Cheese sandwich

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Cheese sandwich
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A cheese sandwich topped with chives and pepper
Main ingredients Cheese, bread
Ingredients generally used Butter, Margerine, Mayonnaise
Variations Grilled cheese, Cheese dream, Cheese toastie
Cookbook: Cheese sandwich  Media: Cheese sandwich

A cheese sandwich is a basic sandwich generally made with one or more varieties of cheese on any sort of bread, such as flat bread or wheat bread, that may include spreads such as butter or mayonnaise. A grilled cheese sandwich is made by grilling the sandwich with butter or toasting it.

Overview[edit]

Popular British sandwiches include the cheese and pickle sandwich, the cheese and tomato sandwich and the cheese and onion sandwich.[1][2]

Another cheese sandwich is the limburger sandwich. Cooked meat can be added to cheese sandwiches, which is done with the ham and cheese sandwich and the bacon, egg and cheese sandwich.

Grilled cheese sandwich[edit]

A grilled cheese sandwich with American cheese served with tomato soup
Cross section of a grilled cheese sandwich

Cheese sandwiches can be grilled so that the bread toasts and the cheese melts (a dish referred to as a grilled cheese sandwich, or simply grilled cheese). A grilled cheese is often heated by placing the buttered slices of bread, with the cheese between the slices, on a frying pan or griddle.

Another form of cooked cheese sandwich is the cheese toastie or toastie, a dish particularly popular in the United Kingdom that is prepared by either baking or grilling a cheese sandwich in an oven, or toasting bag in an electric toaster, or using a pie iron in order to toast the bread and melt the cheese. Cheddar is the most common cheese used in a toastie.[citation needed] It is usually served as a snack, or as a (usually lunchtime) meal, in most cases with a side of salad.

Cooked bread and cheese is an ancient food according to food historians, popular across the world in many cultures. Evidence indicates that, in the U.S., the modern version of the grilled cheese sandwich originated in the 1920s when inexpensive sliced bread and American cheese became readily available.[citation needed] The cheese dream, an open-faced grilled cheese sandwich, became popular in the U.S. during the Great Depression.[3]

U.S. government cookbooks describe Navy cooks broiling "American cheese filling sandwiches" during World War II.[4] Many versions of the grilled cheese sandwich can now be found on restaurant menus across the U.S. and internationally.

In the United States, grilled cheese sandwiches are often served with soup (usually tomato soup), and may be served as a whole meal in the United States and other countries.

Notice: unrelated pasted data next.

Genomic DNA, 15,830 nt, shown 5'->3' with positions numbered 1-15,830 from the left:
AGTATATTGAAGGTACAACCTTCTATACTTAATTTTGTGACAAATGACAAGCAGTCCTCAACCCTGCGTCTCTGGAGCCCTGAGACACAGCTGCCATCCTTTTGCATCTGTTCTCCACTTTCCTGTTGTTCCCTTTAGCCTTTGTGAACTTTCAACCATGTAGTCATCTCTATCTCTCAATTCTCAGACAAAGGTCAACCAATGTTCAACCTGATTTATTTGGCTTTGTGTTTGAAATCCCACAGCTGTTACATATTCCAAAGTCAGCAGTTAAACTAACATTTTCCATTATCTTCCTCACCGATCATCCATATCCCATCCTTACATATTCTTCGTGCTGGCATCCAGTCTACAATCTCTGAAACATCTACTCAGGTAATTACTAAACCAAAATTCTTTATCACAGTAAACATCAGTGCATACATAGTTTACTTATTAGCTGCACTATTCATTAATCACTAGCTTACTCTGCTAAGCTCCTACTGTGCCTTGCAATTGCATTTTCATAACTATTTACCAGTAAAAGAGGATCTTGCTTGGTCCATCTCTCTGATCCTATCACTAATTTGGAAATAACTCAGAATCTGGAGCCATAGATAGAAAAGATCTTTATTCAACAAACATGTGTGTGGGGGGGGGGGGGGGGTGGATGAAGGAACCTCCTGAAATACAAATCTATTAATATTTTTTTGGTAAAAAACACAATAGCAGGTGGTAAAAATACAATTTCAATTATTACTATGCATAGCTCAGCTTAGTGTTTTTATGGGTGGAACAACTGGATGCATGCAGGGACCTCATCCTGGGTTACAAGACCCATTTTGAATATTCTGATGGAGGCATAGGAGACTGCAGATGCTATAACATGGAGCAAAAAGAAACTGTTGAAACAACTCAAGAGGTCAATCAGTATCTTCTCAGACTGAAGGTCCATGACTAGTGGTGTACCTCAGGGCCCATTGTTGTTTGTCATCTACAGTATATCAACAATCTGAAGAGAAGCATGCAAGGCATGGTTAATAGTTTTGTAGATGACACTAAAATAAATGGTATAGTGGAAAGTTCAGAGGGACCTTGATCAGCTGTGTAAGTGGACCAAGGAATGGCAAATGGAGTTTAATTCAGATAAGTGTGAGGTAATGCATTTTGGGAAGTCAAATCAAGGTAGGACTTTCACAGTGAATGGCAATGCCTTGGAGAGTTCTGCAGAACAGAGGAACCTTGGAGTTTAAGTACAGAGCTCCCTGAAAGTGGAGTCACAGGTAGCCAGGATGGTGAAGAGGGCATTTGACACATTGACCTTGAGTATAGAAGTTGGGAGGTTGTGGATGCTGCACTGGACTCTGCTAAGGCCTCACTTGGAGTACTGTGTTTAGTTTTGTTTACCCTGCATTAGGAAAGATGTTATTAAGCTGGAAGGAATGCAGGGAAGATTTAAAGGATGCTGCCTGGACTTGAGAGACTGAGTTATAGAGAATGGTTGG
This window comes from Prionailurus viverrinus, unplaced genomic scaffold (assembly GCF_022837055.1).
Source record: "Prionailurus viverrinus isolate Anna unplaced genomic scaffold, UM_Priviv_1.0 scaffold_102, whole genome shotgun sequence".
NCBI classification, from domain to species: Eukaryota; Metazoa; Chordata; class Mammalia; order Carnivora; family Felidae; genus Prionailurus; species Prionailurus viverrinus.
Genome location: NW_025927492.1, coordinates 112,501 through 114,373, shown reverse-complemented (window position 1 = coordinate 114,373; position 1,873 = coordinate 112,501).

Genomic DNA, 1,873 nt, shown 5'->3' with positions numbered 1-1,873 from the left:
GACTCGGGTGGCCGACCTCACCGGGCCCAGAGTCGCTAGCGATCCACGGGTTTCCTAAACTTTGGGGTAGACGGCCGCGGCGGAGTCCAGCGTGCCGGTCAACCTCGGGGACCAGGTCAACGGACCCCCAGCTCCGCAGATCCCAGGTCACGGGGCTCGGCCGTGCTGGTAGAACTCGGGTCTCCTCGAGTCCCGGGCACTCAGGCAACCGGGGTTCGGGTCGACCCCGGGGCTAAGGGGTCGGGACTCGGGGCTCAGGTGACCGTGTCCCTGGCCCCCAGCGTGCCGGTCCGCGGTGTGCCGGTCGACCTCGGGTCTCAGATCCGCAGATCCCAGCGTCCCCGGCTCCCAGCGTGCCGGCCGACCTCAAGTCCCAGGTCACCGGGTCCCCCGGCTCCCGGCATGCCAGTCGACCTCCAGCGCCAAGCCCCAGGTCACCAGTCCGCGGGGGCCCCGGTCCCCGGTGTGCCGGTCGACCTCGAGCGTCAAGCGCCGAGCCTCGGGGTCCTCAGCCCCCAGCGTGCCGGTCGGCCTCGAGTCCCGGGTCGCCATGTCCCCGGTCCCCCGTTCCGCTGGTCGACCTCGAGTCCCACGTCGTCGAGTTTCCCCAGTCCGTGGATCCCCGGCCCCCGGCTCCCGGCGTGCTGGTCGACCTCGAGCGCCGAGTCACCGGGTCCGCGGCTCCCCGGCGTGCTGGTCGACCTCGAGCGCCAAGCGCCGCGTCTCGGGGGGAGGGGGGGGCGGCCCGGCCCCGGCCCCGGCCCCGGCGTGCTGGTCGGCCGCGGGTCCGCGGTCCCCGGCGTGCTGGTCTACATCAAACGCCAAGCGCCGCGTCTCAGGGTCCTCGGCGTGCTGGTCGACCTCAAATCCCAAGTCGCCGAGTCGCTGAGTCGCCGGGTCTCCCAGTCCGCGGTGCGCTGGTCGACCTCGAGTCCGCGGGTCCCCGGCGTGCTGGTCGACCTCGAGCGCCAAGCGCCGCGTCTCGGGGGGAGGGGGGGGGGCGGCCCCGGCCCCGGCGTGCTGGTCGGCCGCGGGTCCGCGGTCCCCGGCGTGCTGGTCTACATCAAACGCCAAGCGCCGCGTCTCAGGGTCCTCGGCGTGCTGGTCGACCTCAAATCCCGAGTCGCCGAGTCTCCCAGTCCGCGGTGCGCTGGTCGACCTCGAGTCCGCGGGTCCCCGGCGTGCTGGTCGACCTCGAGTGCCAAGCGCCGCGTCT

Preparation[edit]

A grilled cheese sandwich is assembled by creating a cheese filling between two slices of bread, which is then heated until the bread crisps and the cheese melts. It is sometimes combined with an additional ingredient such as peppers, tomatoes, or onions, though many other ingredients may be used.[5] Several different methods of heating the sandwich are used, depending on the region and personal preference. Common methods include being cooked on a griddle, grilled, fried in a pan or made in a panini grill or sandwich toaster. This last method is more common in the United Kingdom, where the sandwiches are normally called "toasted sandwiches" or "toasties", and in Australia, where they are called "jaffles".

Restaurants[edit]

Some restaurants, food carts and food trucks in the United States specialize in the grilled cheese sandwich. The Grilled Cheese Grill restaurants are a combination of reclaimed vehicle and food cart restaurants that focus on gourmet grilled cheese sandwiches in Portland, Oregon.[6] The Grilled Cheese Truck is an American food truck company serving gourmet "chef driven" grilled cheese sandwiches.[7] The company started in Los Angeles, California in 2009, and has since expanded throughout Southern California, Phoenix, San Antonio, and Austin.[7] The American Grilled Cheese Kitchen is a restaurant in San Francisco, California that specializes in the sandwich.[8]

See also[edit]

References[edit]

  1. ^ Kazmier, Penny (January 19, 2016). "In the U.K., the Branston Pickle adds crunchy, savory kick to sandwiches". Daily Herald. Retrieved June 15, 2017. 
  2. ^ Punch. 1987. p. 57. Retrieved June 15, 2017. 
  3. ^ Marty Meitus (January 3, 1999). "Old faithful grilled cheese, a depression-era standby, has returned". Rocky Mountain News. During the Depression, when Sunday Night Suppers became a popular way to entertain, the cheese dream began to appear on dining tables from coast to coast. 
  4. ^ Lynne Olver. "Food Timeline — history notes: sandwiches". Retrieved March 18, 2008. 
  5. ^ "50 Grilled Cheese". Photographs by Andrew Purcell. Food Network. Retrieved May 1, 2016. 
  6. ^ Edge, J.T. (2012). The Truck Food Cookbook: 150 Recipes and Ramblings from America's Best Restaurants on Wheels. Workman Publishing Company. p. 198. ISBN 978-0-7611-7118-8. Retrieved June 15, 2017. 
  7. ^ a b Elliott, F. (2015). Los Angeles Street Food: A History from Tamaleros to Taco Trucks. American Palate. Arcadia Publishing Incorporated. p. 102. ISBN 978-1-62585-516-9. Retrieved June 15, 2017. 
  8. ^ Wilkey, Robin (May 17, 2013). "SF's Grilled Cheese King On The Perfect Sandwich". HuffPost. Retrieved June 15, 2017.